—Ira Gitler

Caravan Revisited by Orrin Keepnews

“The first time I heard Art Blakey, I did not know who I was listening to. For that matter, if I had been told the name of the drummer on the test pressing that was being played for me, the information would not have meant anything to me at that time. Under the circumstances, I remain rather proud of the fact that I was quickly aware of what his function was supposed to be on that record and how well he was accomplishing it!

Blakey, who of course was the drummer on Thelonious Monk's first Blue Note session in the fall of 1947, had been one of no more than three East Coast drummers who were recognized by the players around them as thoroughly understanding the underlying rhythmic patterns of the new music. About five years younger than Kenny Clarke and roughly that much older than Max Roach, he was actively involved in the music by the end of his teens, so that some of his earliest jobs were with leaders from the swing era, like Fletcher Henderson and Mary Lou Williams, and by the mid-1940s he was anchoring the legendary early-modern big band of Billy Eckstine. So it is easy to understand why this squat, powerful, super-energetic man seemed to have always been at the center of activity on the bandstand as far back as anyone was able to remember Rather amazingly, he actually was leading various versions of his Jazz Messengers for a full thirty-five years.

I have remained deeply impressed by the fact that listening to Art was an important (if almost subliminal) part of the action on what quite possibly was the most significant music-appreciation event of my life — the evening when I sat in Alfred and Lorraine Lion's living room and listened. Blakey, as I first heard him then, was engaged in providing essential rhythm support for his friend and colleague, Thelonious Monk. Playing behind Monk was an important activity that Art engaged in on quite a few occasions over the years. So, even though it was several years before I had an opportunity to pay serious professional attention to his work, I have no hesitation in saying that on mat first disembodied listening occasion early in 1948 I began to eventually become a die-hard Blakey fan.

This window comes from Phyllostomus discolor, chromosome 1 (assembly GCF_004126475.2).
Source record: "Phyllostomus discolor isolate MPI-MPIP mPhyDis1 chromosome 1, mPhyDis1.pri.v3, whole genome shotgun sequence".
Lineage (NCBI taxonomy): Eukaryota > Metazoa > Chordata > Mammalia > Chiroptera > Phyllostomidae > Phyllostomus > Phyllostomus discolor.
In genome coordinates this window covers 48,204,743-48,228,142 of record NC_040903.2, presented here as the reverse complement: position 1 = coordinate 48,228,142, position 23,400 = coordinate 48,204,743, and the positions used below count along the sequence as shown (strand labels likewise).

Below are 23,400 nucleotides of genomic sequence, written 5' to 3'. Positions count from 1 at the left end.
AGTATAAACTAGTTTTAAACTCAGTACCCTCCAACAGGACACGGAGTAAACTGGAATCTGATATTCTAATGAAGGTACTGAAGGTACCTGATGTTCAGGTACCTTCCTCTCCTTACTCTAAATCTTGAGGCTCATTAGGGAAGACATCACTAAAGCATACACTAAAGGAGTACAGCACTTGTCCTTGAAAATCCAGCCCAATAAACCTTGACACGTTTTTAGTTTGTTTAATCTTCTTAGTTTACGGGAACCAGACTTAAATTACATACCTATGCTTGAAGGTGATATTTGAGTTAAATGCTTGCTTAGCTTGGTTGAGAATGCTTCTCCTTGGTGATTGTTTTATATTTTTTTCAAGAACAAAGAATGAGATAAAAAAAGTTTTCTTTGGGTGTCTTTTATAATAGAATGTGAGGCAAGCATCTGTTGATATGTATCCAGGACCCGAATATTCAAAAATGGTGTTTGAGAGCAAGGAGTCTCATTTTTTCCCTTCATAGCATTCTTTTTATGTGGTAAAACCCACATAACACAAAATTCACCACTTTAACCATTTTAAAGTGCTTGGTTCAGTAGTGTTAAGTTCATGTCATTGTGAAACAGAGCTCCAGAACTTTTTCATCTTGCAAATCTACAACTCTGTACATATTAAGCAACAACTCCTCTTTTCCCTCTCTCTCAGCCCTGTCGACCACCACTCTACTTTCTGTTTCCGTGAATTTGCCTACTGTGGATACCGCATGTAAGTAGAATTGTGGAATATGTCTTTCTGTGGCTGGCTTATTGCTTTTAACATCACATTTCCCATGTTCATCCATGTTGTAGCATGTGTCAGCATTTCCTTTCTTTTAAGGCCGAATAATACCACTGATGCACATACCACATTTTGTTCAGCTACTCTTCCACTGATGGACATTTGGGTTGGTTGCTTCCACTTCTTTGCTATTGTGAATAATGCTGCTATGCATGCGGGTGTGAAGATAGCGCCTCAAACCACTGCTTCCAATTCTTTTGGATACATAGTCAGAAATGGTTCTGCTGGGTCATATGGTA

(The full story of my first encounter with Monk is best appreciated in a quite different context: Early in 1948, when I had just become the virtually-unpaid managing editor of an esoteric jazz record collectors' magazine called The Record Changer, I was invited to spend an evening in the home of the founder of Blue Note Records. I largely occupied myself that night with interviewing Thelonious for an article that would appear in the magazine. Seven years later these circumstances would lead to a situation in which I, having become one owner of Riverside Records, was able to sign Monk to a contract and could spend several years as the producer of some of Monk's most significant recordings. But one unexpected valuable sidelight of the evening was my opportunity to hear advance test copies of the records that the pianist, supported by Blakey prominently among others, had recently made for Blue Note.)